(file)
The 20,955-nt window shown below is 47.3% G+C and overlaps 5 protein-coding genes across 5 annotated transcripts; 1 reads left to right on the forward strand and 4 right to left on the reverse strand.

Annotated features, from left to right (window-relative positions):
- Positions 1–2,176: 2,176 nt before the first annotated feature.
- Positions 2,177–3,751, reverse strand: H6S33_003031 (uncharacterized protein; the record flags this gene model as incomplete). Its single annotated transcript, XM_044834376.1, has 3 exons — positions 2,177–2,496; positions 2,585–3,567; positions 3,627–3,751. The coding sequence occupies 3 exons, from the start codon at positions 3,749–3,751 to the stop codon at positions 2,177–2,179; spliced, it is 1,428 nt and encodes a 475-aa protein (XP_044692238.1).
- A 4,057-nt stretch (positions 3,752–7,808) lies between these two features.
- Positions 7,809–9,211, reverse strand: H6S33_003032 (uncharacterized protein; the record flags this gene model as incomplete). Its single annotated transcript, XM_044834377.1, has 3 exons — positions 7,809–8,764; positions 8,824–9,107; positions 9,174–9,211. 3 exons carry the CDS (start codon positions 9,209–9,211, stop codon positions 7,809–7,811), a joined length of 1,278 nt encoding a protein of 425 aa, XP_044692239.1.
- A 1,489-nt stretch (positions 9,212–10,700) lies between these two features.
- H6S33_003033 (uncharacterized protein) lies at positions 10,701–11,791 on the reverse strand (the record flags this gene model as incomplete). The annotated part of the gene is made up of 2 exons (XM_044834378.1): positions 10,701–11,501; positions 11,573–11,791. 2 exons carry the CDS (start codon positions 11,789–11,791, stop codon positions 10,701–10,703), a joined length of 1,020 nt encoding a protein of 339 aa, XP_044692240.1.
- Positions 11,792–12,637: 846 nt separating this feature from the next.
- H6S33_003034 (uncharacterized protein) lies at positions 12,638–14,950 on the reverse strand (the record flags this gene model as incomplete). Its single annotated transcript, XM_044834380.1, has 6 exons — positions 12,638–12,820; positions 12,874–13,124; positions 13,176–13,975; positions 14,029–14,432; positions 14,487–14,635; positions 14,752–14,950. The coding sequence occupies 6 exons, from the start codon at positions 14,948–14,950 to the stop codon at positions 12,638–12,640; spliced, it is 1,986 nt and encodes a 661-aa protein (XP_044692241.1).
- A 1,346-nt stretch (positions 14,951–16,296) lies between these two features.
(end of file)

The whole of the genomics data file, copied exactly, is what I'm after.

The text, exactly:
The 20,955-nt window shown below is 47.3% G+C and overlaps 5 protein-coding genes across 5 annotated transcripts; 1 reads left to right on the forward strand and 4 right to left on the reverse strand.

Annotated features, from left to right (window-relative positions):
- Positions 1–2,176: 2,176 nt before the first annotated feature.
- Positions 2,177–3,751, reverse strand: H6S33_003031 (uncharacterized protein; the record flags this gene model as incomplete). Its single annotated transcript, XM_044834376.1, has 3 exons — positions 2,177–2,496; positions 2,585–3,567; positions 3,627–3,751. The coding sequence occupies 3 exons, from the start codon at positions 3,749–3,751 to the stop codon at positions 2,177–2,179; spliced, it is 1,428 nt and encodes a 475-aa protein (XP_044692238.1).
- A 4,057-nt stretch (positions 3,752–7,808) lies between these two features.
- Positions 7,809–9,211, reverse strand: H6S33_003032 (uncharacterized protein; the record flags this gene model as incomplete). Its single annotated transcript, XM_044834377.1, has 3 exons — positions 7,809–8,764; positions 8,824–9,107; positions 9,174–9,211. 3 exons carry the CDS (start codon positions 9,209–9,211, stop codon positions 7,809–7,811), a joined length of 1,278 nt encoding a protein of 425 aa, XP_044692239.1.
- A 1,489-nt stretch (positions 9,212–10,700) lies between these two features.
- H6S33_003033 (uncharacterized protein) lies at positions 10,701–11,791 on the reverse strand (the record flags this gene model as incomplete). The annotated part of the gene is made up of 2 exons (XM_044834378.1): positions 10,701–11,501; positions 11,573–11,791. 2 exons carry the CDS (start codon positions 11,789–11,791, stop codon positions 10,701–10,703), a joined length of 1,020 nt encoding a protein of 339 aa, XP_044692240.1.
- Positions 11,792–12,637: 846 nt separating this feature from the next.
- H6S33_003034 (uncharacterized protein) lies at positions 12,638–14,950 on the reverse strand (the record flags this gene model as incomplete). Its single annotated transcript, XM_044834380.1, has 6 exons — positions 12,638–12,820; positions 12,874–13,124; positions 13,176–13,975; positions 14,029–14,432; positions 14,487–14,635; positions 14,752–14,950. The coding sequence occupies 6 exons, from the start codon at positions 14,948–14,950 to the stop codon at positions 12,638–12,640; spliced, it is 1,986 nt and encodes a 661-aa protein (XP_044692241.1).
- A 1,346-nt stretch (positions 14,951–16,296) lies between these two features.